So Alice and Bob want to flip a coin… – STOC 2014 Recaps (Part 10)

A major use case for coin flipping (with actual coins) is when you’re with friends, and you have to decide where to eat. This agonizing decision process can be elegantly avoided when randomness is used. But who’s doing the coin flipping? How do you know your friend isn’t secretly choosing which restaurant to go to? Cryptography offers a solution to this, and Sunoo will tell us about how this solution is actually equivalent to one way functions!

Sunoo Park on Coin Flipping of Any Constant Bias Implies One-Way Functions, by Itay Berman, Iftach Haitner, and Aris Tentes

In this post, we look at a fundamental problem that has plagued humankind since long before theoretical computer science: if I don’t trust you and you don’t trust me, how can we make a fair random choice? This problem was once solved in the old-fashioned way of flipping a coin, but theoretical computer science has made quite some advances since.

What are the implications of this? In their recent STOC paper, Berman, Haitner, and Tentes show that the ability for two parties to flip a (reasonably) fair coin means that one-way functions exist. This, in turn has far-reaching cryptographic implications.

A function f is one-way if it is “easy” to compute f(x) given any input x, and it is “hard”, given the image y of a random input, to find a preimage x' such that f(x')=y. The existence of one-way functions imply a wide range of fundamental cryptographic primitives, including pseudorandom generation, pseudorandom functions, symmetric-key encryption, bit commitments, and digital signatures – and vice versa: the seminal work of Impagliazzo and Luby [1] showed that the existence of cryptography based on complexity-theoretic hardness assumptions – encompassing the all of the aforementioned primitives – implies that one-way functions exist.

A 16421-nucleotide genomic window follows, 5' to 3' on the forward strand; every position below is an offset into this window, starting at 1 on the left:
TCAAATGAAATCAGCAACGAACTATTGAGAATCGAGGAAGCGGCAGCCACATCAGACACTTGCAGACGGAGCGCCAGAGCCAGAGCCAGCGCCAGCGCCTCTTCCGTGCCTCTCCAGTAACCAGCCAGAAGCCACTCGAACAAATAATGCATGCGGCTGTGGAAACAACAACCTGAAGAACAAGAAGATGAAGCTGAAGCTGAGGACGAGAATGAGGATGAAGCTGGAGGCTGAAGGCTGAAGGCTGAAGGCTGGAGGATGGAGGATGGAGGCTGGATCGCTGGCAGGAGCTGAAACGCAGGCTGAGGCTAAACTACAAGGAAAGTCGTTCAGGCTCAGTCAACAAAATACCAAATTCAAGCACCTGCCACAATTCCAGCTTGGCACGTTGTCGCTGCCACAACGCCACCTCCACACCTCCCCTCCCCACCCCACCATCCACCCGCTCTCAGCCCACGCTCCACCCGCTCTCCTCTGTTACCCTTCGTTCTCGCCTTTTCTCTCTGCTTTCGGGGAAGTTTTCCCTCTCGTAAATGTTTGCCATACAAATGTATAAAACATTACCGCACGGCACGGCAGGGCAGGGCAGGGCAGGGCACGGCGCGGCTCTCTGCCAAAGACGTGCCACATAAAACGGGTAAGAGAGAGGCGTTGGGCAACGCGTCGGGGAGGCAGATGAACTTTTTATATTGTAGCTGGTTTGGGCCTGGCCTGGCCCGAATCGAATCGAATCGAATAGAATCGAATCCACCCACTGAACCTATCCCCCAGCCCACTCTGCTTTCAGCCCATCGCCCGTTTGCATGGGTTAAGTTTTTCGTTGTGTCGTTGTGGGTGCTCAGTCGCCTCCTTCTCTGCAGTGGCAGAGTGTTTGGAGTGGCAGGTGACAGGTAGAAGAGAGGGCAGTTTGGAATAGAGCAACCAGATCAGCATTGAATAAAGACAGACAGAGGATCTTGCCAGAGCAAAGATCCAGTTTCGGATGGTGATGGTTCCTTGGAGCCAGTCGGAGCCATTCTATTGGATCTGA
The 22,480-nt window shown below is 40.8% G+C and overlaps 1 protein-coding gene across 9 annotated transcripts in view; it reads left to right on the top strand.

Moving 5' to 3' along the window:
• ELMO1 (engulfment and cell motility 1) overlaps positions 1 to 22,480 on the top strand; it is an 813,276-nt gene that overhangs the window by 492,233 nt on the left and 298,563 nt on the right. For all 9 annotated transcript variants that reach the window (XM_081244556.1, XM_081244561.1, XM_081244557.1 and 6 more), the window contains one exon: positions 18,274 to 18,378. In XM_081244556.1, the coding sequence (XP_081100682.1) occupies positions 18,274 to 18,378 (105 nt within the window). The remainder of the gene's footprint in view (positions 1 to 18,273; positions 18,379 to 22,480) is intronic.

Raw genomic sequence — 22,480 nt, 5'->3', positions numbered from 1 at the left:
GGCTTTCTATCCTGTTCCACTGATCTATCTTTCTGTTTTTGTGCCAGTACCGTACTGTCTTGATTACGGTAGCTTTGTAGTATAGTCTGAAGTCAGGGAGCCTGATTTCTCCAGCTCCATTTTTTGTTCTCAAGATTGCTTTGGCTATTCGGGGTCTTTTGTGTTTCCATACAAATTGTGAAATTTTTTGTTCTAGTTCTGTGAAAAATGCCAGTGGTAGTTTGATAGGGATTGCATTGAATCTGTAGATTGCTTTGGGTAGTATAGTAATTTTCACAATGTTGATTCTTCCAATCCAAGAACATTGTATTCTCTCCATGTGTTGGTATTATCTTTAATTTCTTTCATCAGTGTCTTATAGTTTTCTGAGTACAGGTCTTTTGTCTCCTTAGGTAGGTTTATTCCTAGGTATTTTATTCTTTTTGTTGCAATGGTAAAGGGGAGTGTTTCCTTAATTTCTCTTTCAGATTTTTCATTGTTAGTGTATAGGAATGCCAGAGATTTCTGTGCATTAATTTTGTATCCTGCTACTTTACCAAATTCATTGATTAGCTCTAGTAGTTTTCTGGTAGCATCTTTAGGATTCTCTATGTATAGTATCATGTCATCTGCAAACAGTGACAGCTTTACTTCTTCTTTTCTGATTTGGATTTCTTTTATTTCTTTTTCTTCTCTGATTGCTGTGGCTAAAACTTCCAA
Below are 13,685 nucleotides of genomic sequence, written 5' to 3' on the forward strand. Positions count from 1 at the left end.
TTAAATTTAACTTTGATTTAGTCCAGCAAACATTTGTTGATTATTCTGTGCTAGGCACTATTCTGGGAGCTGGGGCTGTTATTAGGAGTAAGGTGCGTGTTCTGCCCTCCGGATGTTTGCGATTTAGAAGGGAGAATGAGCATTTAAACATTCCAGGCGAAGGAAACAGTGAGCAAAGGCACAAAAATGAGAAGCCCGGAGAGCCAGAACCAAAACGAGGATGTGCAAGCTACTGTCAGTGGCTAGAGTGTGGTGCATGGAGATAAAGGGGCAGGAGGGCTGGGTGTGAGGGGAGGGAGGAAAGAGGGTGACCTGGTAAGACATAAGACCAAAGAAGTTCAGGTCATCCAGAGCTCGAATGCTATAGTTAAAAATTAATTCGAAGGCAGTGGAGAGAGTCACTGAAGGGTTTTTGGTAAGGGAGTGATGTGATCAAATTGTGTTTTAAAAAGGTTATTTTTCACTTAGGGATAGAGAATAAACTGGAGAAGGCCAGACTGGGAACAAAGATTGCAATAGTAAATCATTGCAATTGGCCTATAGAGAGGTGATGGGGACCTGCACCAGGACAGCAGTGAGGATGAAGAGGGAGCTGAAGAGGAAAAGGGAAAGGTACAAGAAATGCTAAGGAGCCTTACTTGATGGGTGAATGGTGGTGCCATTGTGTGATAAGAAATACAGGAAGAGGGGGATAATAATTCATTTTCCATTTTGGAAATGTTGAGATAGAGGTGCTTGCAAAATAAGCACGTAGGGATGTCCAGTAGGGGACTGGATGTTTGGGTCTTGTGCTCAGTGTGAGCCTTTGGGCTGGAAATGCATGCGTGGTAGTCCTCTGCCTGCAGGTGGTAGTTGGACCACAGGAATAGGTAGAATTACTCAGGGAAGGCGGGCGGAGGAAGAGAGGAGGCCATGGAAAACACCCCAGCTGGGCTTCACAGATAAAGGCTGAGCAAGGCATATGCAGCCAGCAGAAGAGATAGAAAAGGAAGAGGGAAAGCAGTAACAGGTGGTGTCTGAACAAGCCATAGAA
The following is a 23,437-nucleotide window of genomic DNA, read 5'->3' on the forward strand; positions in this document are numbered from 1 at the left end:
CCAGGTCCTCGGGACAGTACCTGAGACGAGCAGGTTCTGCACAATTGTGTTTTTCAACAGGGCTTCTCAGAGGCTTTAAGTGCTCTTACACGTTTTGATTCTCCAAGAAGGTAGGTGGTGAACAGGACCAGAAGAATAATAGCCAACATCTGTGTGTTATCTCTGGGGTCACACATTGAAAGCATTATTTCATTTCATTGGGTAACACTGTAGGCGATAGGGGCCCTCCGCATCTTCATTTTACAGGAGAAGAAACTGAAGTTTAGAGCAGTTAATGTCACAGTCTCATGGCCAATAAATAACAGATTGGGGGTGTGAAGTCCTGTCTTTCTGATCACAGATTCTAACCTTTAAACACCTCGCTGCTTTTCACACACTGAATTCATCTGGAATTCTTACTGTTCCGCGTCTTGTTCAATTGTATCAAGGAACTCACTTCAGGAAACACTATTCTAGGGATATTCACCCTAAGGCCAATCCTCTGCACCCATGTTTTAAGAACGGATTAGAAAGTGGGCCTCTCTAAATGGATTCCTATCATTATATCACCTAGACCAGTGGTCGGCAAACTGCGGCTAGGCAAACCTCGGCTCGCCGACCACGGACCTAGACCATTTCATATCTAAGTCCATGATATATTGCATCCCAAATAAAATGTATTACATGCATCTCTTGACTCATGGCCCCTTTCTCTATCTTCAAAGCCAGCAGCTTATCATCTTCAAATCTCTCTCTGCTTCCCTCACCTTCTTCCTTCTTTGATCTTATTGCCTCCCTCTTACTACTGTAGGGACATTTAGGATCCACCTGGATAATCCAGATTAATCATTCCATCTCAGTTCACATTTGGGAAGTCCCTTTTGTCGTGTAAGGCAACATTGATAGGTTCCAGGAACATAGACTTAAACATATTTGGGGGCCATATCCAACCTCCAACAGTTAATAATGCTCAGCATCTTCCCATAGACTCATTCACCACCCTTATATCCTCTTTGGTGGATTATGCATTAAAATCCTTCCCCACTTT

About coin-flipping protocols, however, only somewhat more restricted results were known. Coin-flipping has long been a subject of interest in cryptography, since the early work of Blum [2] which described the following problem:

“Alice and Bob want to flip a coin by telephone. (They have just divorced, live in different cities, want to decide who gets the car.)”

More formally, coin-flipping protocol is a protocol in which two players interact by exchanging messages, which upon completion outputs a single bit interpreted as the outcome of a coin flip. The aim is that the coin should be (close to) unbiased, even if one of the players “cheats” and tries to bias the outcome towards a certain value. We say that a protocol has constant bias if the probability that the outcome is equal to 0 is constant (in a security parameter).